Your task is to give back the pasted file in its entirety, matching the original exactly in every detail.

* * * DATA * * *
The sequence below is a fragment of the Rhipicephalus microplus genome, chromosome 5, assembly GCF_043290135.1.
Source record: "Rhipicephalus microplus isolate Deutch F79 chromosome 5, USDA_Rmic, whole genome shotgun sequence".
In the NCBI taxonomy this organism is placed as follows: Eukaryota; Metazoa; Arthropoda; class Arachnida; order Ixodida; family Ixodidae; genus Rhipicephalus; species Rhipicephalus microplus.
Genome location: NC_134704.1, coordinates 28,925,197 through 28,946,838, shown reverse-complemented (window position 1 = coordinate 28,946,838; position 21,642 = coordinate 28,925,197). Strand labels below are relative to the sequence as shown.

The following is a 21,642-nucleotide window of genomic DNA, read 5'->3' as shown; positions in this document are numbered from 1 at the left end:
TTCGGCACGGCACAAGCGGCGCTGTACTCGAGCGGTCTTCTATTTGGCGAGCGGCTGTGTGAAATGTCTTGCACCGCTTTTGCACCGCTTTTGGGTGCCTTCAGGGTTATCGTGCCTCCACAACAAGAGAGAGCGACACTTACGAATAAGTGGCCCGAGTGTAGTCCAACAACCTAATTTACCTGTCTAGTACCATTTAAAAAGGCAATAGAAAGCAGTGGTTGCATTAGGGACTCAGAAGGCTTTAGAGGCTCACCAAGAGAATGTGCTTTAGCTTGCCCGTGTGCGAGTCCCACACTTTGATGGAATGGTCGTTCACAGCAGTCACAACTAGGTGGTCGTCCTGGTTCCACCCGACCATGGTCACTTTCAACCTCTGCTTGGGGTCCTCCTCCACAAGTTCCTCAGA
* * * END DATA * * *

The sequence below is a fragment of the Rhipicephalus microplus genome, chromosome 5, assembly GCF_043290135.1.
Source record: "Rhipicephalus microplus isolate Deutch F79 chromosome 5, USDA_Rmic, whole genome shotgun sequence".
In the NCBI taxonomy this organism is placed as follows: Eukaryota; Metazoa; Arthropoda; class Arachnida; order Ixodida; family Ixodidae; genus Rhipicephalus; species Rhipicephalus microplus.
Genome location: NC_134704.1, coordinates 28,925,197 through 28,946,838, shown reverse-complemented (window position 1 = coordinate 28,946,838; position 21,642 = coordinate 28,925,197). Strand labels below are relative to the sequence as shown.

The following is a 21,642-nucleotide window of genomic DNA, read 5'->3' as shown; positions in this document are numbered from 1 at the left end:
TTCGGCACGGCACAAGCGGCGCTGTACTCGAGCGGTCTTCTATTTGGCGAGCGGCTGTGTGAAATGTCTTGCACCGCTTTTGCACCGCTTTTGGGTGCCTTCAGGGTTATCGTGCCTCCACAACAAGAGAGAGCGACACTTACGAATAAGTGGCCCGAGTGTAGTCCAACAACCTAATTTACCTGTCTAGTACCATTTAAAAAGGCAATAGAAAGCAGTGGTTGCATTAGGGACTCAGAAGGCTTTAGAGGCTCACCAAGAGAATGTGCTTTAGCTTGCCCGTGTGCGAGTCCCACACTTTGATGGAATGGTCGTTCACAGCAGTCACAACTAGGTGGTCGTCCTGGTTCCACCCGACCATGGTCACTTTCAACCTCTGCTTGGGGTCCTCCTCCACAAGTTCCTCAGA